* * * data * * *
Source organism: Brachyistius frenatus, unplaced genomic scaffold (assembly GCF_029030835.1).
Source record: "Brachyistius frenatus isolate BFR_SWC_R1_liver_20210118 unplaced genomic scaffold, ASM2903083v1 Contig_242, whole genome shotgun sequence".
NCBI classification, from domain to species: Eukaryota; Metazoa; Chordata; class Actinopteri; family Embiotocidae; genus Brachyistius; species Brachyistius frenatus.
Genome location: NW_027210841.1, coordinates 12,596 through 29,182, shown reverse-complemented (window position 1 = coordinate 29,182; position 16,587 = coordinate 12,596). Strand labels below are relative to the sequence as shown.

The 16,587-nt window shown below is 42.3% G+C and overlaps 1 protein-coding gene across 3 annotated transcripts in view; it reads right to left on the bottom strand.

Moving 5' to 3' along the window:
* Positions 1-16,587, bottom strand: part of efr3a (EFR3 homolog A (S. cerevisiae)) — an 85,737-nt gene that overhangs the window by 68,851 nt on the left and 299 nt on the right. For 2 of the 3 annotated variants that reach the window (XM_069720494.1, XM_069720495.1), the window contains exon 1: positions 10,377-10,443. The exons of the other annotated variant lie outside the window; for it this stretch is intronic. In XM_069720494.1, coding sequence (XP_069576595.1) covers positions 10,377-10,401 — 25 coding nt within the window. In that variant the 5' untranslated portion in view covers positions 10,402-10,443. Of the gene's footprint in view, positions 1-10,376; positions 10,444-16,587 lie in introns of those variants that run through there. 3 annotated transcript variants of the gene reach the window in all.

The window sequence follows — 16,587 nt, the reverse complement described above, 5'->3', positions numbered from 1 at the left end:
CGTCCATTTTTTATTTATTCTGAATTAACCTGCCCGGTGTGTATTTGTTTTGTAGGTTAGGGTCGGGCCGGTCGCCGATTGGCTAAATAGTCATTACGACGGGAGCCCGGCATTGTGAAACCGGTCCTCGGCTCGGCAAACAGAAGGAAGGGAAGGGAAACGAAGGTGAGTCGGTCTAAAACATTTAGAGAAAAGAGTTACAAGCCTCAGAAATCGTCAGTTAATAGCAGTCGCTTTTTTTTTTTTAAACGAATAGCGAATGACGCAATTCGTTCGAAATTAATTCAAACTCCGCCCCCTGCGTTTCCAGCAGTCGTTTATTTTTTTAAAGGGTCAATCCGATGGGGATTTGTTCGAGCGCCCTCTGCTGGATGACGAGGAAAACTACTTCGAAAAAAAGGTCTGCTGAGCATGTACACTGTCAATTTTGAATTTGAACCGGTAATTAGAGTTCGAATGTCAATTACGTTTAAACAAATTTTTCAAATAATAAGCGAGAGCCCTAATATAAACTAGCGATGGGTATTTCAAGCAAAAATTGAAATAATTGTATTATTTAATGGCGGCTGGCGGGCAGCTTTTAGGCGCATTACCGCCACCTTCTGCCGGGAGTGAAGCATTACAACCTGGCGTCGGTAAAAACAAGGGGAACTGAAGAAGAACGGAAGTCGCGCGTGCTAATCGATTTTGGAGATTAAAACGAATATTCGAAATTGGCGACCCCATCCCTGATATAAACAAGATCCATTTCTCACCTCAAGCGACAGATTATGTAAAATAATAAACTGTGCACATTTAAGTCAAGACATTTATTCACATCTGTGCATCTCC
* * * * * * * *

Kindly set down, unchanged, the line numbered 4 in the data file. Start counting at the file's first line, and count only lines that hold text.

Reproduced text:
Genome location: NW_027210841.1, coordinates 12,596 through 29,182, shown reverse-complemented (window position 1 = coordinate 29,182; position 16,587 = coordinate 12,596). Strand labels below are relative to the sequence as shown.